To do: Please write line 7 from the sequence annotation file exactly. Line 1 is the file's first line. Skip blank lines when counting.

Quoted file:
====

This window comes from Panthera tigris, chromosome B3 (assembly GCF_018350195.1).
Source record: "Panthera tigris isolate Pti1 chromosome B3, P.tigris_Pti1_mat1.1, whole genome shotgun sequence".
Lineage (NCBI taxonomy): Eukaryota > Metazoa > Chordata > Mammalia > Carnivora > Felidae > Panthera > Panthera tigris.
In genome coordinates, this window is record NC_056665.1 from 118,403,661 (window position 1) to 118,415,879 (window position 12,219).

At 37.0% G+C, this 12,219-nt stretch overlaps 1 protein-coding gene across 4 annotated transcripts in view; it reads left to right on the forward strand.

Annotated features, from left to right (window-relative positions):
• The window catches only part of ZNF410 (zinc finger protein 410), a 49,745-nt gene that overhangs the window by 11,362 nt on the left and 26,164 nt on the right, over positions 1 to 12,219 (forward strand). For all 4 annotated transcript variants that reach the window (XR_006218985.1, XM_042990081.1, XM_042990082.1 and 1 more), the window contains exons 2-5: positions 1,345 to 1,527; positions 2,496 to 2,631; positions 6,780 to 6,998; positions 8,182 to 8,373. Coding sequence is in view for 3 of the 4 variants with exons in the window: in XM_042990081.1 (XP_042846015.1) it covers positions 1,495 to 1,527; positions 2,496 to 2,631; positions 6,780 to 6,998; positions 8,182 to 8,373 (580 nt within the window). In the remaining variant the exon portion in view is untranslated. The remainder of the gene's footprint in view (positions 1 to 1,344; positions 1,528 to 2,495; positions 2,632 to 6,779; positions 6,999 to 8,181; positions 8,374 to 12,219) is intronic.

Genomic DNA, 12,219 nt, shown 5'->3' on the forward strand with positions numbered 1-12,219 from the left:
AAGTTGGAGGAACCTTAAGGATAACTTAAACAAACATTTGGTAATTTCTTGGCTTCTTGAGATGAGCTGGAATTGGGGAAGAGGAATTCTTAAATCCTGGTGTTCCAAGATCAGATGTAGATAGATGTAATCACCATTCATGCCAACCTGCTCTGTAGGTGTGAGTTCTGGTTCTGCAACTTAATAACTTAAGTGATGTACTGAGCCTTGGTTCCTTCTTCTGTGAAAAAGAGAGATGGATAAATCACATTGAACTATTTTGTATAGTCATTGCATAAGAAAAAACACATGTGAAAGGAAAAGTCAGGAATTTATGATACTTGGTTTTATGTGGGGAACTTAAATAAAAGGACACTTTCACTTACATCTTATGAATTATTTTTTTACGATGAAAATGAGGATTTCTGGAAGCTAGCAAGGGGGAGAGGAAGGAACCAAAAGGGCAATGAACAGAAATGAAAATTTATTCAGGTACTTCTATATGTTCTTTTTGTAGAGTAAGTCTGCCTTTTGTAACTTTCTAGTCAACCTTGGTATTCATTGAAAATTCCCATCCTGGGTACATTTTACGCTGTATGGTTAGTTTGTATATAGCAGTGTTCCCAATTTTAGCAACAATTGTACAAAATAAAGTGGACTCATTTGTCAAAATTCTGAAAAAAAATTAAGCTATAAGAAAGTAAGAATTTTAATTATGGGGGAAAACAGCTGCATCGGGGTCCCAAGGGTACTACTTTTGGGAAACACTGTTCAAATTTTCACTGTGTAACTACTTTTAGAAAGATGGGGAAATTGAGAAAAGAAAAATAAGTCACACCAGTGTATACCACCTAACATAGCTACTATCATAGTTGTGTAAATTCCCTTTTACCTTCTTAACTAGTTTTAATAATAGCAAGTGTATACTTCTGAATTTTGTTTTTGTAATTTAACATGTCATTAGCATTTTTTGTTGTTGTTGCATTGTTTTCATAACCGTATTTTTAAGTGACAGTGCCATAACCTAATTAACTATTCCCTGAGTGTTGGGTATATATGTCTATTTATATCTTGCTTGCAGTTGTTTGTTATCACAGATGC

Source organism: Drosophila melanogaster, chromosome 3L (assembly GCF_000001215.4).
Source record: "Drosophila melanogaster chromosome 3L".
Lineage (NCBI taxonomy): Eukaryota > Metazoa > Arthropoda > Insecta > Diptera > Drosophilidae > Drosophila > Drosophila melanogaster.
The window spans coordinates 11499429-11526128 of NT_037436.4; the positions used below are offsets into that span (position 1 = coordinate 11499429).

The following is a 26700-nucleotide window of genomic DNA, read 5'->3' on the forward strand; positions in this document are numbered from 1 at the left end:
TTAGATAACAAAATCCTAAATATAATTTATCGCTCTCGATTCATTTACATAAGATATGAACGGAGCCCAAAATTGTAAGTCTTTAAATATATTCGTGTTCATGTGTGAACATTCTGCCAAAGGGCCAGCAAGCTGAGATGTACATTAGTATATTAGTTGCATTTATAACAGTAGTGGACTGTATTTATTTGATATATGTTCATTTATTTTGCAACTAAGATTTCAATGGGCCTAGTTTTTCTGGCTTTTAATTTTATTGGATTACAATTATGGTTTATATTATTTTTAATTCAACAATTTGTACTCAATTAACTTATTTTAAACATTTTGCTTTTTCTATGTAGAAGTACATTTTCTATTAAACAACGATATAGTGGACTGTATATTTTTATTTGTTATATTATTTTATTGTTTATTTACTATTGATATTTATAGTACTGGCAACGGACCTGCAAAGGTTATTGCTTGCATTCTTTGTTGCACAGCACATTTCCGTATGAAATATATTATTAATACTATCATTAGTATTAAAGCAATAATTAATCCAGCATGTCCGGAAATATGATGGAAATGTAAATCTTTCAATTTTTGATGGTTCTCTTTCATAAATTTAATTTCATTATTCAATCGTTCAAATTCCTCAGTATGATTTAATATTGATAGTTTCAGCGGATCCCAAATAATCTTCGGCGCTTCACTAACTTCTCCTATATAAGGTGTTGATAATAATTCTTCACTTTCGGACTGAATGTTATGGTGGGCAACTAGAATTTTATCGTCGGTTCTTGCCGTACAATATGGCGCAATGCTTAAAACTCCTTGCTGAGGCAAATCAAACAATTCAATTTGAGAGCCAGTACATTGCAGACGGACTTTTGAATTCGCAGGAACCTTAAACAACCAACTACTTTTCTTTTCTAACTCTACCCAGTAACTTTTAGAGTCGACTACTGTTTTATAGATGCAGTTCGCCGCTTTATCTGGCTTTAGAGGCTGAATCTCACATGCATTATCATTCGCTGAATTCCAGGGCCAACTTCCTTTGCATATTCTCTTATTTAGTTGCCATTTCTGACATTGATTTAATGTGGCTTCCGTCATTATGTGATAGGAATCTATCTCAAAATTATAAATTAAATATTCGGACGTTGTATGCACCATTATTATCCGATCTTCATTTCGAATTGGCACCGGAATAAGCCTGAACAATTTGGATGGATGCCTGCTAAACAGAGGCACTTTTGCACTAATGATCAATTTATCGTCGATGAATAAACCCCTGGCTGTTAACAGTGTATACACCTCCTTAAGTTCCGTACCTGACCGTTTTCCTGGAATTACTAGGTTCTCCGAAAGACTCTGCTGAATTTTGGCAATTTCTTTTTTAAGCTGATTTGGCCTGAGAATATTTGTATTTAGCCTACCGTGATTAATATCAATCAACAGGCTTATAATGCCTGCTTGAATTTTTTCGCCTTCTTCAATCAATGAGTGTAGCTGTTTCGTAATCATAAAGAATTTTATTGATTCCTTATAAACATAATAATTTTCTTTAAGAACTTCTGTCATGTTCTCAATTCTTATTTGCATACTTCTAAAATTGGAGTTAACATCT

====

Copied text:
• The window catches only part of ZNF410 (zinc finger protein 410), a 49,745-nt gene that overhangs the window by 11,362 nt on the left and 26,164 nt on the right, over positions 1 to 12,219 (forward strand). For all 4 annotated transcript variants that reach the window (XR_006218985.1, XM_042990081.1, XM_042990082.1 and 1 more), the window contains exons 2-5: positions 1,345 to 1,527; positions 2,496 to 2,631; positions 6,780 to 6,998; positions 8,182 to 8,373. Coding sequence is in view for 3 of the 4 variants with exons in the window: in XM_042990081.1 (XP_042846015.1) it covers positions 1,495 to 1,527; positions 2,496 to 2,631; positions 6,780 to 6,998; positions 8,182 to 8,373 (580 nt within the window). In the remaining variant the exon portion in view is untranslated. The remainder of the gene's footprint in view (positions 1 to 1,344; positions 1,528 to 2,495; positions 2,632 to 6,779; positions 6,999 to 8,181; positions 8,374 to 12,219) is intronic.